Supply chain planning systemIt was in 1965 that Dr. Gordon Moore made a prediction that changed the pace of tech. His prediction, popularly known as Moore’s law, was with regards to doubling of the number of transistors per square inch on an integrated circuit every 18 months or so. As a result of the innovations attributable to the endurance of Moore’s law over the last 50+ years, we have seen significant accelerations in processing power, storage, and connectivity. These advances continue to have major implications on how companies plan their supply chains. In my nearly two decades as a supply chain professional, I have seen quite a few changes.

Let’s look at some of the big shifts that have taken place in the supply chain planning space.

1. Planning community gets bolder in tackling scale:

Early on in my career, I remember working with a large global company who had to take their interconnected global supply chain model and slice it up into distinct independent supply chain models. This was because the processing power at the time was simply not enough to plan their supply chain in a single instance. This surgical separation of supply chains required a high degree of ingenuity and identifying the portions of supply network with the least amount of interconnections, and partition them. This was not the most optimal way to build a supply chain model, but they did what they could within the limitations of the technology then. With the advent of better processing power, they were able to consolidate these multiple instances into a single global instance leading to a better model of their business. This is just one of many such examples.

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Insights from Kinexions Tokyo 2016

Dr. MadhavDurbha

Kinexions TokyoKinaxis hosted Kinexions Tokyo 2016 customer user conference event at the Canadian embassy in Tokyo. It was a stupendously successful event with many customers, prospects, and partners in attendance. The day kicked off with some very interesting and engaging presentations by Deloitte, Roland DG, Mitsubishi, and a Kinaxis keynote delivered by me. Here are some common themes based on the presentations and the conversations I had with the event attendees:

  • Organizations are looking to digital supply chains as a differentiator. With increased complexity and volatility in global supply chains, the ability to respond quickly to supply chain disruptions is becoming very critical. However, such transformation is not a big bang switch, but is a journey. Both Roland DG and Mitsubishi shared their experiences and their journey towards faster decision-making.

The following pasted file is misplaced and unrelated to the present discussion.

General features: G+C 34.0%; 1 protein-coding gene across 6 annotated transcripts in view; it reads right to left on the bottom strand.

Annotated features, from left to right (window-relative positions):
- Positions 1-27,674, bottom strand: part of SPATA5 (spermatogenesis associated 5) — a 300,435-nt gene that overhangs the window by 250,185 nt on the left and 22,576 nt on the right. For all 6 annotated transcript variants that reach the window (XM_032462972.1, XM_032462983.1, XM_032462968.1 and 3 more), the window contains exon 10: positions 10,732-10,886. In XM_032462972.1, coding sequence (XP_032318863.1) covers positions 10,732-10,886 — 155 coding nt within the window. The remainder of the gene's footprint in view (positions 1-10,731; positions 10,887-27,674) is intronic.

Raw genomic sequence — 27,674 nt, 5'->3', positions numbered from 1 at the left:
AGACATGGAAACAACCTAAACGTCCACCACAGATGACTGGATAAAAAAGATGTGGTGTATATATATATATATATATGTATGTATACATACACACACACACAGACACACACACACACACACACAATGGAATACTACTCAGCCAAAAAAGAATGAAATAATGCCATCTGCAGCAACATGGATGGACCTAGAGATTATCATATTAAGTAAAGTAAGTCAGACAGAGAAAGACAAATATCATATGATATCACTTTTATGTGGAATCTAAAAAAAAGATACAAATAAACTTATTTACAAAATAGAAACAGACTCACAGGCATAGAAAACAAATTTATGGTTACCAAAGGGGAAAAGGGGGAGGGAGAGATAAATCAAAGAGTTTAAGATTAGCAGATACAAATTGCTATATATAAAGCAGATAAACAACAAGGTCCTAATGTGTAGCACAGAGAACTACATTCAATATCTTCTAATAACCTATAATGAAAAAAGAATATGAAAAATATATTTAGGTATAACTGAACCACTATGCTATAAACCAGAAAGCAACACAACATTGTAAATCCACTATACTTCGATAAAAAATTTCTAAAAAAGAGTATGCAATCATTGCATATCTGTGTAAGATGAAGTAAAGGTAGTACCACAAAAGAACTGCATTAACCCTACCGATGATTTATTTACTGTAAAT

• Companies are looking to significantly revamp their supply chain planning processes. This is due to increased realization that the current batch oriented planning processes are limiting their ability to run scenarios in real time and collaborate based on them.

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How Uber Parallels the 6 Design Principles of Digital Supply Chain

Dr. MadhavDurbha

Digital supply chainDigital supply chain is the “in” thing! Don’t take my word for it, though. Just google the term. You will come across many articles talking about how supply chains are being remade by industry 4.0, internet of things (IoT), 3D printing, big data analytics, cloud computing and so on. But what most of these articles focus on are the means rather than the ends for the digital supply chain. On a day-to-day basis I speak to a number of supply chain practitioners. Most of them tell me they are at some stage of evolution with their digitization strategy. However, much confusion exists in terms of what constitutes a digital supply chain. So, I decided to write this blog to share my point of view on the topic.

Supply chain digitization is not simply taking existing information and capturing it in a digital format. It is not about automating your existing SCM processes. It is not about layering in Sales & Operations Planning (S&OP) as a band aid to connect disjointed processes. It is about having the most current information to run your supply chain effectively, available on demand, so you can service your customers and grow profitably. In other words, think of a Google search for supply chain. You ask questions and you get answers!

Here, I will introduce 6 design principles that make up a digital supply chain. I will lean on the example of Uber, how it digitized the taxi experience, and draw parallels to digital supply chain. Let us take a look at these design principles: